"And the old man said, 'Sleep now in peace until the day of Resurrection.'
"When the brothers saw this they fell down at his feet, but he said to them, 'This has not happened because of me - I am nothing. But God has done this for the sake of this widow and her children. This is the great thing, that God wills everyone to be without sin, and if anyone asks for this he will receive it.'  Then he came and told the widow where the money was hidden, which she took and gave to the creditor and so saved her children from slavery."
And all who heard this story were amazed.
VI.ii.9.     Abba Emilis was once passing through a certain place where a monk was being held in custody accused of murder. The old man went and questioned him, and having found out who had accused him, he said to the guards, "Where is the dead body?"
They showed him where, and the old man went up to it, asking all those around to start praying. As he lifted up his hands to God in prayer, the dead man came to life.
In the presence of all he asked, "Tell us, who was it killed you?"
He replied, "I went in to the church to ask the priest to look after some money of mine. He it was who got up and killed me, and then carried me off and threw me into the cell of this abba. I beg you, please get the money from him and give it to my children."
The old man said to him, "Go, sleep in peace, till the Lord brings resurrection."  And once more he fell asleep.
VI.ii.10.  (
Also in III.168 & VII.xiv.1) Abba Pastor was being visited by a number of the brothers when a kinsman of his approached, bringing with him his son who had been facially disfigured by the action of the devil. When he saw that crowd of monks he picked up his son and sat down outside weeping. It happened that one of
He replied, "I am a relative of Abba Pastor, and I have with me this son of mine, disfigured as you can see. I wanted to bring him to the old man to ask him to cure him, but I am afraid he won't want to see me. If he knows I am here he will not be pleased and will drive me away. But seeing your gathering here I have made bold to come. Take pity on me, abba, and do what you can to bring my son inside and pray for him."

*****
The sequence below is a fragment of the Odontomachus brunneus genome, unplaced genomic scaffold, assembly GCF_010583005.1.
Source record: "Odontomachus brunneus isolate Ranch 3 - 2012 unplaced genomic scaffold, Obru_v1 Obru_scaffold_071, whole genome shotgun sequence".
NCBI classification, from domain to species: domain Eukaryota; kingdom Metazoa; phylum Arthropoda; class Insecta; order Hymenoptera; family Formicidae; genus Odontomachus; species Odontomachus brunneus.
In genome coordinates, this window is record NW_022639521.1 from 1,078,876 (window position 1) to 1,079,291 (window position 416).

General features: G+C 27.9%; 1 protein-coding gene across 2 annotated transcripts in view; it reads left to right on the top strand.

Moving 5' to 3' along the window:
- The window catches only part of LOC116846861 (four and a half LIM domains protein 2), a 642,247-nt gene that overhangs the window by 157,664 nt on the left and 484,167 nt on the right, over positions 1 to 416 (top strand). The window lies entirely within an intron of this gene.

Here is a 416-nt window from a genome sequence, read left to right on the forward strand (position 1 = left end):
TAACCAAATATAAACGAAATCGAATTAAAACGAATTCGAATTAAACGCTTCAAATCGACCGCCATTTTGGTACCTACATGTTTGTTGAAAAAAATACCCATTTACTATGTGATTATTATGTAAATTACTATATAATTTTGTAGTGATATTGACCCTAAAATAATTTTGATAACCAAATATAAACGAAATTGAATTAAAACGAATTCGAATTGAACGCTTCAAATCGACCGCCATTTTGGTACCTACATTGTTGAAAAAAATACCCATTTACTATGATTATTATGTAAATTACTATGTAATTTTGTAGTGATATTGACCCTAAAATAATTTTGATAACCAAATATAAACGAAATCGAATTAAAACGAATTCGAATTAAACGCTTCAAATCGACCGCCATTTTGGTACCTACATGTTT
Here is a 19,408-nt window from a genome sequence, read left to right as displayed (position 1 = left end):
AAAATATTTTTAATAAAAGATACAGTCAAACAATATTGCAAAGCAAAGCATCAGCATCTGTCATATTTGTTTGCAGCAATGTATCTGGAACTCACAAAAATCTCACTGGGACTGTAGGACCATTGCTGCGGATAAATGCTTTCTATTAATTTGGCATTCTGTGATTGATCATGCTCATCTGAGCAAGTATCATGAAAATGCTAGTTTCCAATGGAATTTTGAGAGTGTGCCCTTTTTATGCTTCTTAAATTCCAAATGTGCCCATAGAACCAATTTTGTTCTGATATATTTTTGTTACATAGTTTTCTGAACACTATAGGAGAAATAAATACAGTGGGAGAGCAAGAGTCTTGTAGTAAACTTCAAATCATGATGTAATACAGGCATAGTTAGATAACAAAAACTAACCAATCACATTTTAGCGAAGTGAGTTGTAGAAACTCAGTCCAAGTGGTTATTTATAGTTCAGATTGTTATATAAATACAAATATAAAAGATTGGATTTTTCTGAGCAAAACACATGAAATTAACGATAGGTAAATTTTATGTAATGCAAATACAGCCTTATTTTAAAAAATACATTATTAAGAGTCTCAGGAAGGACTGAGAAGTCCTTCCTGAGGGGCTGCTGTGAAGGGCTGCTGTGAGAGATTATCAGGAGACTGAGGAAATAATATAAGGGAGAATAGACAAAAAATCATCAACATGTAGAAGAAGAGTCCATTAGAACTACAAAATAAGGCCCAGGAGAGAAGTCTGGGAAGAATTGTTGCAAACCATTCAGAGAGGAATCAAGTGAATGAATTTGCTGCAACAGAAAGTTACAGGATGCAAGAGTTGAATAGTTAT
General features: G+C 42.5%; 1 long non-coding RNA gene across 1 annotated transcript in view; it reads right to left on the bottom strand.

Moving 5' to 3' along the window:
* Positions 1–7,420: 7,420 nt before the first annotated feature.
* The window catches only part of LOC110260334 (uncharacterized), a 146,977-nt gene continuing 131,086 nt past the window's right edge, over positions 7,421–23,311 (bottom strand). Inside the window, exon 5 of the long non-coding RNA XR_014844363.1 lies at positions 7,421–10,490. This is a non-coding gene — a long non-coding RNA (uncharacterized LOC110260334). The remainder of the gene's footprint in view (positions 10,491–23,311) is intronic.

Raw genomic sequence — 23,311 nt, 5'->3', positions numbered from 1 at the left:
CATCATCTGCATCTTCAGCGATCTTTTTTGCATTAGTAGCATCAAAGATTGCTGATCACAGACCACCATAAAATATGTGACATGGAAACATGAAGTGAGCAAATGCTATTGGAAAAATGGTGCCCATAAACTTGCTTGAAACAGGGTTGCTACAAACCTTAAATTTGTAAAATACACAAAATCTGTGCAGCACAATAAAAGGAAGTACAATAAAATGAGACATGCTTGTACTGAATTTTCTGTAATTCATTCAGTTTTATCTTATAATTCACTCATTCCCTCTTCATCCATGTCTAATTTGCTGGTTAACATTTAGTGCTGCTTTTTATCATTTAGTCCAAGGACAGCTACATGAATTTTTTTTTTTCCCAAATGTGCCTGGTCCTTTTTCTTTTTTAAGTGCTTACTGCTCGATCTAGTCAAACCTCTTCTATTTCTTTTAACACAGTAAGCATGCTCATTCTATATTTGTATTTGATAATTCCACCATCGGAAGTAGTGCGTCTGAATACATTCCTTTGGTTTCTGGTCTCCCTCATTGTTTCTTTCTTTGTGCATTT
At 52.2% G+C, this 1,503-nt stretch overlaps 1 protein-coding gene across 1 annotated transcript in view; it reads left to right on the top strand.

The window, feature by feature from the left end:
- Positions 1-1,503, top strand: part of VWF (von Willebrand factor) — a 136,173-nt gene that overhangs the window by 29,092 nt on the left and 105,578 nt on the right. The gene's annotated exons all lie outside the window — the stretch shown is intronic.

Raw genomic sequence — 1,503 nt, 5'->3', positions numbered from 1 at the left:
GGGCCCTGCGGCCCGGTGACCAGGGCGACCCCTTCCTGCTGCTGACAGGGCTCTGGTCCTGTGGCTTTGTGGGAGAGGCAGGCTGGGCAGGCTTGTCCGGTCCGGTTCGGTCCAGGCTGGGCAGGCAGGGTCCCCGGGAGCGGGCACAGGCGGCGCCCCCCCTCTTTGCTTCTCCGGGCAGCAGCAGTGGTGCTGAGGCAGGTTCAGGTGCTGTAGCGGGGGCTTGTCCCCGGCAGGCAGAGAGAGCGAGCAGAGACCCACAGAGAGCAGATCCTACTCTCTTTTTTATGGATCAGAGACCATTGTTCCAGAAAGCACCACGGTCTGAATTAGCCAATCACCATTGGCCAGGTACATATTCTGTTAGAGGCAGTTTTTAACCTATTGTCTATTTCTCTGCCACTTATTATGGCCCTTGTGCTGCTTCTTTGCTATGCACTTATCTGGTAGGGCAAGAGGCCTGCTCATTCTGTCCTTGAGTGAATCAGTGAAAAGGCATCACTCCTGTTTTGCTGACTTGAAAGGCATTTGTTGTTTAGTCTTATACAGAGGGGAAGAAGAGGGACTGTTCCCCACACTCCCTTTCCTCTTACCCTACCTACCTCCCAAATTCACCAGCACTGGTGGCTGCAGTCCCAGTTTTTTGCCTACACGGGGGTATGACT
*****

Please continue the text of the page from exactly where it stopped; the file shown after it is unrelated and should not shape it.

The old man took the boy inside with him and prudently did not take him to Abba Pastor straight away, but went first of all to the most junior of the brothers, asking him to sign the boy with the cross. He got all the brothers in order of seniority to do the same till at last he brought him to Abba Pastor. Abba Pastor, however did not want to touch him, but they all protested saying, "We have all done it, father, so why not you?"
The old man groaned aloud, but he got up and prayed, "God have mercy on this man moulded in your image and let the enemy no longer have dominion over him."
He signed him with the cross, and he was cured, and was given back to his father.
VI.ii.11. One of the fathers spoke of a certain Abba Paul, who lived near the Thebaid in the lower parts of Egypt. This Paul was able to pick up so-called horned asps, serpents and scorpions, and tear them apart with his bare hands. Seeing this the brothers asked him what he had done to be granted this grace, and he replied, "Forgive me, brothers, but if anyone is completely pure everything is subject to him, as it was to Adam in Paradise, before he disobeyed the commandment of God."